Jesus honored Mary of Bethany publicly on two separate occasions. The first occasion is recorded in Luke 10 at a time when Jesus was visiting and teaching in the house of Lazarus, Martha and Mary. Martha, taken up with meeting her guests’ needs, was displeased that Mary was neglecting her traditional role by sitting at Jesus feet listening to His teaching instead of assisting her. She was obviously angry enough to take the unusual step of interrupting Jesus to ask Him to intervene.
The place at the teacher’s feet was traditionally reserved for male disciples. Women were expected to quietly serve and provide food, nothing more. They were to be invisible and submissive. All present in the room, except Jesus, would have been surprised at Mary’s breaking of the cultural taboos and would no doubt have silently approved Martha’s noticeable objection.
Jesus however, true to form, publicly praises Mary and refuses to do what is being demanded by sending her away. He commends Mary, stating that she has chosen something better than that which tradition dictates for her. He makes it clear He will not allow anyone to take from her the opportunity to learn at His feet as the men did.
Bravely, Mary had stepped into what was considered a male-only role. Not only was her action endorsed by Jesus, she was honored by Him publicly for choosing Him over tradition.
The second occasion, often confused with the story in Luke 7 of the sinner woman (see Part One), is recorded in Matthew 26, Mark 14 and John 12. It took place at the home of Simon the Leper and obviously had very poignant significance for Jesus, foreshadowing His crucifixion by just one week.
The alabaster flask poured by Mary on Jesus contained spikenard, a very costly perfume used only in tiny portions usually for anointing the head. Mary, however, emptied the entire flask upon Jesus’ head and feet, a huge amount worth three hundred denarii, equivalent to a year’s wages.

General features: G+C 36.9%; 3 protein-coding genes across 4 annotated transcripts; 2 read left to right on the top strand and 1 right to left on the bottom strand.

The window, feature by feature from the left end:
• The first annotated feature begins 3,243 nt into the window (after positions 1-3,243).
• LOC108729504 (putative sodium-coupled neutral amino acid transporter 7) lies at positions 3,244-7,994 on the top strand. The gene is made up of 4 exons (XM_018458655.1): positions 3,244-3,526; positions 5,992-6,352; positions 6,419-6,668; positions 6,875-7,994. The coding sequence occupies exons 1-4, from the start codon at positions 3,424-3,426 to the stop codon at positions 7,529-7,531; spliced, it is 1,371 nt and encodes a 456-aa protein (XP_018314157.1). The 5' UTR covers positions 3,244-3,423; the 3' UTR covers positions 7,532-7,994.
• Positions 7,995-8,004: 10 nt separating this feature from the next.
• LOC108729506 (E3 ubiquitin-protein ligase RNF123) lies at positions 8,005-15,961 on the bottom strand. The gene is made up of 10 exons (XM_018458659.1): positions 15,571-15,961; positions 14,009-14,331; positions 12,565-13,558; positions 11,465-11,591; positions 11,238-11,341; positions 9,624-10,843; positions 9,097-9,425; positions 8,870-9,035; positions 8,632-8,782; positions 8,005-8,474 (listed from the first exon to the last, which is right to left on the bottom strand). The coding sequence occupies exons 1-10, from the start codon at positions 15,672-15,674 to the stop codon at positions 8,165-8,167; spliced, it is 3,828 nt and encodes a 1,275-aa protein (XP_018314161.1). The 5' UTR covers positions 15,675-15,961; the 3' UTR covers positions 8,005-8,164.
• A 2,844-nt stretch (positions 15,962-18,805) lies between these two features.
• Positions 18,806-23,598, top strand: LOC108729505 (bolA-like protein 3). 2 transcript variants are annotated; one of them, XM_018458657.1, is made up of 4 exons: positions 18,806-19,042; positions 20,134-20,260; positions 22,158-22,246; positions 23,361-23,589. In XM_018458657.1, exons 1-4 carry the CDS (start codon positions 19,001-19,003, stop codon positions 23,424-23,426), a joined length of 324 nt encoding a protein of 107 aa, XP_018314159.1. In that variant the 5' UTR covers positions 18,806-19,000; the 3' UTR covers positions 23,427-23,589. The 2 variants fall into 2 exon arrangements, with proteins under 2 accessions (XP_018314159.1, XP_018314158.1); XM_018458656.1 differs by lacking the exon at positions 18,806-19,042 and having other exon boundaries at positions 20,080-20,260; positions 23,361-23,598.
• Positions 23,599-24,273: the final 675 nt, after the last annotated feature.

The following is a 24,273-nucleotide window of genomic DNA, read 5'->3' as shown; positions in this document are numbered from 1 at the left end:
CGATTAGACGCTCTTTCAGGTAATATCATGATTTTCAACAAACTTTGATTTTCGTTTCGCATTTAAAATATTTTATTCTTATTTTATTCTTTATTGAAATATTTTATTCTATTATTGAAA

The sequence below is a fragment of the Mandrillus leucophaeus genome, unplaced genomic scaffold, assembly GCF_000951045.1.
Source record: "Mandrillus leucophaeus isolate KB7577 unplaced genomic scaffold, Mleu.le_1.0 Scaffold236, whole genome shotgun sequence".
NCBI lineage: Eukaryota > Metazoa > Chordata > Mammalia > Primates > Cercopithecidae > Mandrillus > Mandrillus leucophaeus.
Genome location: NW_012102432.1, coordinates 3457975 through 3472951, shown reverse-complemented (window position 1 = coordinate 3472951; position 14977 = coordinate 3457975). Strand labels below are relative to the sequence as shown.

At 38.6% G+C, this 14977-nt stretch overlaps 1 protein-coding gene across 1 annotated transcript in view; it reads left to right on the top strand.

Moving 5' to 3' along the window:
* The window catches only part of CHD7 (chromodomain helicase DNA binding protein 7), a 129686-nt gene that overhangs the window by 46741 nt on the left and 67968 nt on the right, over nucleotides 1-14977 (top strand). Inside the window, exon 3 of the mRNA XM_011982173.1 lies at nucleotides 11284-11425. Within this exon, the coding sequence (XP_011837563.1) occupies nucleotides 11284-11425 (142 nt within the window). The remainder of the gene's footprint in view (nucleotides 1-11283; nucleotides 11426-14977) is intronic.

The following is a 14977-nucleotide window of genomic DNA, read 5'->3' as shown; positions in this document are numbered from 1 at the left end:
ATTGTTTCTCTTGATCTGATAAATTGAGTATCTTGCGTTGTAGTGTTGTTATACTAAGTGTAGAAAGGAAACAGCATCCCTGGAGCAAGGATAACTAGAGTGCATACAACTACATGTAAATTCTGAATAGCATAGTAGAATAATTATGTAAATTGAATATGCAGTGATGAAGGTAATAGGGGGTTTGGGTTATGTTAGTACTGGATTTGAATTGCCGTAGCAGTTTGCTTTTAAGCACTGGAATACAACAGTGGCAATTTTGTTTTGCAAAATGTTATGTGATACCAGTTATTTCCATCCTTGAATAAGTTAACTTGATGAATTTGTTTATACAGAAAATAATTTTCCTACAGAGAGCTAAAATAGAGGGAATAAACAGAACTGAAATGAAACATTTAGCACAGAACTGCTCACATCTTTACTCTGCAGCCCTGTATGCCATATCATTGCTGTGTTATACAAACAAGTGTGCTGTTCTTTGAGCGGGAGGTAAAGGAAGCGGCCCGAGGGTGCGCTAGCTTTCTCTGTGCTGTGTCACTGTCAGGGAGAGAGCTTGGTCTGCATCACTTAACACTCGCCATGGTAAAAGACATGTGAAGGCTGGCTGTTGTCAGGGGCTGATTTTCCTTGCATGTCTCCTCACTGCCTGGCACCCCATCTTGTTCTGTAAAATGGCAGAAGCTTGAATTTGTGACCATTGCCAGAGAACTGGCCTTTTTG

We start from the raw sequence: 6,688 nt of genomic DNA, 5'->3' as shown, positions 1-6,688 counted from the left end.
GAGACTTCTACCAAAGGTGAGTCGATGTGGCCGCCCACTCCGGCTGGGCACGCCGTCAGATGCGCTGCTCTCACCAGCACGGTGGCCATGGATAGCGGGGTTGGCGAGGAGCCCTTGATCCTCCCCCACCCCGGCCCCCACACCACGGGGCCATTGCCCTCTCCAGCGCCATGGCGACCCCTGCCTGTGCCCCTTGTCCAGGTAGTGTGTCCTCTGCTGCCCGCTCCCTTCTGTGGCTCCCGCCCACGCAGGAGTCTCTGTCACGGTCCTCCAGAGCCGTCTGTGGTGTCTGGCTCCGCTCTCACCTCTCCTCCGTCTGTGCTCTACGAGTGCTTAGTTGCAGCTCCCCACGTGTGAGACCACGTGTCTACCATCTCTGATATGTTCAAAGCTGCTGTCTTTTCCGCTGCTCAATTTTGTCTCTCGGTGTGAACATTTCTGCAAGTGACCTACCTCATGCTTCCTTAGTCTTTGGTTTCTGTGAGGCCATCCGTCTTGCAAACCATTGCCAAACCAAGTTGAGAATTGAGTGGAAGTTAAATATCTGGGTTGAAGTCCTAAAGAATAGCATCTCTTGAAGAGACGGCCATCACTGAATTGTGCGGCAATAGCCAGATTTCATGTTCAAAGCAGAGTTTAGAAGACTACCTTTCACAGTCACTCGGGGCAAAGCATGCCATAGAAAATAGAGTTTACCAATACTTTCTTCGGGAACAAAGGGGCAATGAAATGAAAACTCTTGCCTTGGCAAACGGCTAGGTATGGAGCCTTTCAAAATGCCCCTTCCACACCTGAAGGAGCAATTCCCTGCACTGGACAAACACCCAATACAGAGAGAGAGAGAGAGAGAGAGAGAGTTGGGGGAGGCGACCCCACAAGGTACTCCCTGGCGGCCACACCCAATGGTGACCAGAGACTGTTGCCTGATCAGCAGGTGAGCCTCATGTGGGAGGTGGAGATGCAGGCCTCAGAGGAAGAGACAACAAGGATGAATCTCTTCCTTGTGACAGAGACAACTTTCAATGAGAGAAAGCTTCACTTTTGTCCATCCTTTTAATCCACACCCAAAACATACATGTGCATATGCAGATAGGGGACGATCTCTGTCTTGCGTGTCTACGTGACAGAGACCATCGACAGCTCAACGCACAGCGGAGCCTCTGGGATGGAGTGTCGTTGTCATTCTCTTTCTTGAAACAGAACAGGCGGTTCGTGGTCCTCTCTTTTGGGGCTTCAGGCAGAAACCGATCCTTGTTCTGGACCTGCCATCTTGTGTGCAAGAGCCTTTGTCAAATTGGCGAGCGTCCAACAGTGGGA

More than one person was upset at Mary’s extravagant action. Mark records that ‘some’ were indignant and ‘criticized her sharply’. John says Judas Iscariot objected the most, protesting that such a valuable item could have helped the poor, implying it had been wasted on Jesus.
It is at this point that Jesus speaks, sharply rebuking Judas, and defending Mary. Her anointing of Him, He declares, is in preparation for His coming burial.
For some time Jesus had been speaking to His disciples of His forthcoming death, yet blinded by their own desires and expectations, they could not accept what He was saying. Mary had perceived something the male disciples refused to acknowledge: that Jesus death was near. We do not know how much she understood of what was to soon unfold, but she obviously had begun to perceive Jesus’ role as Saviour long before others around Him did so. Jesus knew the exact reason she had anointed Him and received her extravagance unreservedly.